But my personal criticisms have nothing to do with where Kony may or may not actually be, or how Invisible Children spend their money.

One of my issues is with inconsistencies within the film itself. Maybe the producers were hoping we simply wouldn't be smart enough to notice. There are images of a document claiming that the Lord's Resistance Army (LRA- led by Joseph Kony) has no goal other than to perpetuate it's own power. Where did this document come from? Who stated this? Is this an LRA manifesto, or is it something the International Criminal Court said about Joseph Kony? If this is someone else's interpretation of LRA actions, it isn't fair to include it in this "documentary." We cannot put words into Joseph Kony's mouth as a way to condemn him. Let him do that on his own.

My other major problem with this film is that the filmaker claims that if anyone in the US were to do what Joseph Kony does- kidnap children and force them into combat- obviously has never seriously looked into gang mentality in poverty stricken areas across North America. Children are regularly being drugged, brainwashed, and used by adults as a way to increase and hold the adult's power. I highly HIGHLY recommend reading They Fight like Soldiers, They Die like Children by Romeo Dallaire for more information on this. Actually it gives you a broader view of Child Soldiers everywhere.

And the crux of it is, this DOES happen elsewhere. It's NOT isolated to Uganda and Joseph Kony. But funny enough, it tends to correlate with areas of poverty. People just don't care about poor people, they only care about the wealthy and the famous.

And that's my biggest issue: this problem won't go away just by arresting Joseph Kony. Sure, he's the ICC's most wanted, but he has SO MANY generals under him willing to step into his place. His method of kidnapping, drugging, brainwashing, torturing, and all around destroying children is an entire system, and it won't go away if you pull him out. If you want to stop Joseph Kony, you have to take away his resources. Protect and empower the locals to protect their children. And that involves helping them dig their way out of the extreme poverty that plagues the area, providing education, providing medical training and aid, and about a billion other small things that we take for granted here in Canada. This film took an EXTREMELY complex issue and oversimplified it as though it solved everything.

I will admit to some positives of the film: more people now know who Joseph Kony is and what he's doing than ever before (although he's been doing this for 26 years, so why did it take so long for everyone to start caring? Oh right, it needs to be in a flashy video first!). More people are starting to actually look into the issue, and many are smart enough to do their research before giving any organization any of their money. I've even had one friend admit that the Kony 2012 film was the kick in the pants that she needed to sponser a child in Africa. So the film wasn't all bad. It just wasn't all good either.

Monday, March 5, 2012

Thoughts on a Meat Shape

What comes to mind when you hear the term "meat shape?"
I recently came across it in a blog post, and I must admit I found the post incredibly entertaining (note: if you're transphobic, homophobic, or uncomfortable with discussing genitalia, don't bother following that link, and navigate away from this page right now. And don't come back).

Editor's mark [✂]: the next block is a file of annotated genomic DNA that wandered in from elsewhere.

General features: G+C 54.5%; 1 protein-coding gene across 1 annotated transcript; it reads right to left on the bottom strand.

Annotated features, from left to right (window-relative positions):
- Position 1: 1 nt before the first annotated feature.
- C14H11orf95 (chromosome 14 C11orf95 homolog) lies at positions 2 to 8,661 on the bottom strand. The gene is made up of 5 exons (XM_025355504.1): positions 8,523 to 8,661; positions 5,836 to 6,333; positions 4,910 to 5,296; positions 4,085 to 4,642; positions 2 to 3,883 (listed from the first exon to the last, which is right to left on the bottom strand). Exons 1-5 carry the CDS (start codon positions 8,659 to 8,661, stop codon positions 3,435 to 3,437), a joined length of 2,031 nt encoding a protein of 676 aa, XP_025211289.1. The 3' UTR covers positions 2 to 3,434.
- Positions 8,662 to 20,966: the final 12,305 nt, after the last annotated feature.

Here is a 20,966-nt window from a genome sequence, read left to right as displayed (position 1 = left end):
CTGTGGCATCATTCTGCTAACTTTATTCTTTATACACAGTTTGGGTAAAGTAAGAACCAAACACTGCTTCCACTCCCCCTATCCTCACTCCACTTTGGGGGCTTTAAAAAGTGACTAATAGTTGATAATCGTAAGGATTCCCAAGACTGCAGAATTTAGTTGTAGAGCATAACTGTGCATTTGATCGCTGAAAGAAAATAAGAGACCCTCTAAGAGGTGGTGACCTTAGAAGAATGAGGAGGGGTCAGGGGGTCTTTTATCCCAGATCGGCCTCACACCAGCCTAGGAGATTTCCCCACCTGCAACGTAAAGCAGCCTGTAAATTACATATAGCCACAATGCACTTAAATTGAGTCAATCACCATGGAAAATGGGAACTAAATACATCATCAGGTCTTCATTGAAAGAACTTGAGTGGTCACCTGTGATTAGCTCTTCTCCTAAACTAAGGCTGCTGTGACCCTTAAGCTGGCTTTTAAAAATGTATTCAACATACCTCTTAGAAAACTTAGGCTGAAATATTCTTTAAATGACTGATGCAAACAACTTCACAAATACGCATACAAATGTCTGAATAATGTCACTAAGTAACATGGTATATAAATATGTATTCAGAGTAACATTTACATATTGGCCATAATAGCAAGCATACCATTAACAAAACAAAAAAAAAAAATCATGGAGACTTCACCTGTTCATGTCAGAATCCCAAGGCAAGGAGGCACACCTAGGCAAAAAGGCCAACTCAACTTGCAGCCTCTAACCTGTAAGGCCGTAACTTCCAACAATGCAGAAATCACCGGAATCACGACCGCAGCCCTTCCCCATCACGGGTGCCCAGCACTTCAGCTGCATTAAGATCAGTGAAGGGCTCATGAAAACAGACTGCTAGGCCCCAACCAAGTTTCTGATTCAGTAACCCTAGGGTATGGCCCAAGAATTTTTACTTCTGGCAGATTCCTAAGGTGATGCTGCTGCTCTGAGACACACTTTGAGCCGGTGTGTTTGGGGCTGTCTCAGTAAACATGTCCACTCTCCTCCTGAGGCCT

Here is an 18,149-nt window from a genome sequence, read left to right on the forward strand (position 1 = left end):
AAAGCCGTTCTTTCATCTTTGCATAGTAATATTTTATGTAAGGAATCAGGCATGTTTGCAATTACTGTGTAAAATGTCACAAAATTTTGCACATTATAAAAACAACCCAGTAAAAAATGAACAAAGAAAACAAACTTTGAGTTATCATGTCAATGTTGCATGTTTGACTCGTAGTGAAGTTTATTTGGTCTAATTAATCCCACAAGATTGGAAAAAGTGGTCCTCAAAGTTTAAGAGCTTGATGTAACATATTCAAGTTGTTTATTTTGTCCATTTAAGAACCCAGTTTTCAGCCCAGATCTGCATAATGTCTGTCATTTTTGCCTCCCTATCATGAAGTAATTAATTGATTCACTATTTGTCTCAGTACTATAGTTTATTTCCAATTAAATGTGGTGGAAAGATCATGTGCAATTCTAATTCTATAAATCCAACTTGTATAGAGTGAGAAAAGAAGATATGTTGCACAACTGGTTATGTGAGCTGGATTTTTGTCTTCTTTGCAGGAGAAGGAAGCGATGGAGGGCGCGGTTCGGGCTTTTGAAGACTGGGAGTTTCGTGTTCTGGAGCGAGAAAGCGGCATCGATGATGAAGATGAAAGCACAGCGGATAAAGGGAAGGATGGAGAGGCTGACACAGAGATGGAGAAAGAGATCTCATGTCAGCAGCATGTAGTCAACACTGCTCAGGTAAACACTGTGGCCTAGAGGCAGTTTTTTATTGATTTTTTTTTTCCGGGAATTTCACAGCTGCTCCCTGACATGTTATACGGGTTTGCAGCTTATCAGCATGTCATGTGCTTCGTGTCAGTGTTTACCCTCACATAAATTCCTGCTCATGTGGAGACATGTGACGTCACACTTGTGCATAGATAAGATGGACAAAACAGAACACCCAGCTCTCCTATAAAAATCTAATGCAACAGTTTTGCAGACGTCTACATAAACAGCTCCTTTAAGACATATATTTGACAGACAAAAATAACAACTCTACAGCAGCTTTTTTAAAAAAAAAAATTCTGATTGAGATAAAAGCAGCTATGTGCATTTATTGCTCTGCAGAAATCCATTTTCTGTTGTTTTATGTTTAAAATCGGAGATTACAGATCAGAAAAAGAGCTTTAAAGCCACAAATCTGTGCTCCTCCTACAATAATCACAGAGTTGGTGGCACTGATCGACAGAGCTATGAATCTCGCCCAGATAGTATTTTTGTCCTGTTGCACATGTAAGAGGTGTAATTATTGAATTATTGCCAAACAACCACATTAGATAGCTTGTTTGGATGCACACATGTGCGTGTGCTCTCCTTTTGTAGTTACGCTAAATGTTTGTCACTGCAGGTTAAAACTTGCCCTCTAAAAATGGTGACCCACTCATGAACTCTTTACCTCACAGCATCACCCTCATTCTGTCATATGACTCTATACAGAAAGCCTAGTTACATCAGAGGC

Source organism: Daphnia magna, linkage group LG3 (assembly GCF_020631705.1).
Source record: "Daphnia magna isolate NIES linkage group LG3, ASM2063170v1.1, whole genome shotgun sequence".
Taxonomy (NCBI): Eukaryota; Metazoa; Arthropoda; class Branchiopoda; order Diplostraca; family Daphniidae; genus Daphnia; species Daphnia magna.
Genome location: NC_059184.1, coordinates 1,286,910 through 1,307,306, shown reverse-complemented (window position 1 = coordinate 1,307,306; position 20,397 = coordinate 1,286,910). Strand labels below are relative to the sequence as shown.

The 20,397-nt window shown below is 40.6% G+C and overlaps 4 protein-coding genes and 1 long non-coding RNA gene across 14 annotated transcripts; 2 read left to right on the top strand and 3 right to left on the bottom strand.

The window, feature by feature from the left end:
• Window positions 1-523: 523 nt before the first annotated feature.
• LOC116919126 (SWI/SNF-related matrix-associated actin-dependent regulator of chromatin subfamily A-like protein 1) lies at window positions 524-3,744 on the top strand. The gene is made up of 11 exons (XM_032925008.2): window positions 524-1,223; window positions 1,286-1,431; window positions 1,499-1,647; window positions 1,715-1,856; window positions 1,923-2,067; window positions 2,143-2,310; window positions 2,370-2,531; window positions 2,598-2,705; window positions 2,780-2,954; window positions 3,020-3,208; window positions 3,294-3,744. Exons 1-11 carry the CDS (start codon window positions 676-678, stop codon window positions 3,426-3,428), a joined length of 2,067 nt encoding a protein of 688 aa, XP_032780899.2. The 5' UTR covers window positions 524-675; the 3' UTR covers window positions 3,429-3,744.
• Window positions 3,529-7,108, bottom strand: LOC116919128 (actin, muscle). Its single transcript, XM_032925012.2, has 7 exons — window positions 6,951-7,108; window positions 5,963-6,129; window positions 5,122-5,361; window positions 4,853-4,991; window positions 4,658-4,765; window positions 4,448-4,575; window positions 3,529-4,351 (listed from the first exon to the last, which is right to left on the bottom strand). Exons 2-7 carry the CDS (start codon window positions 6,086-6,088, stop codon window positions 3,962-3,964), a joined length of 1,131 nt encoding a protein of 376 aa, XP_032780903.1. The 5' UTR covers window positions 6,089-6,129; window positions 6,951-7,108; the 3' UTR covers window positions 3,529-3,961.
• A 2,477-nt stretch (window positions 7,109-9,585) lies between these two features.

The term got lodged in my brain, and I haven't been able to shake it. It's crude enough to shock someone into paying attention, while being generic enough to not assign either biological sex, or gender to a person. I particularly like the phrase:
a lovely term to refer to genitals–”meat-shape.” As it turns out, I’ve found this word incredibly useful for talking about meat-shapes without having to differentiate their colonizations.
Which brings me to my not so surprising public revelation: My meat shape and my brain are at odds with one another. Ok, this isn't exactly new to me- I've known for a while that I have gender issues. And lately I've been thinking of how to go about altering my meat shape to a more pleasing for my brain. Now, I should clarify; I am NOT a man trapped in a woman's body. I fall outside the binary somewhere, which means accessing resources for transgender folks is a bit different. The non-binary is not recognized by what little government resources are out there, and few surgeons are willing to recognize it either. I feel no desire to start taking hormones, or to jump through a bunch of hoops with a psychiatrist or psychologist in order to get the government to shove me into a different- just as ill fitting- gender box.
My brain prefers to be hidden by superhero themed underpants. My brain prefers to look like a Ken doll: no definition to the lower or upper bits, and a perfect smile to charm the world! Which is more important to listen to, my brain, or my meat shape?

Not my own drawing. Found online at

Barbie vs. Ken

We live in an unrealistic society which tells me I'm supposed to want this:

There is just so much wrong with this that I can't even begin, and yet this is what is considered "normal" for someone born into a female body to wish for. Since it's completely unnatural, we are encouraged to surgically enhance ourselves in an attempt to attain this unreachable goal.

So tell me, why is it considered "strange" and "unnatural" for me to consider surgical alterations to change my body into this: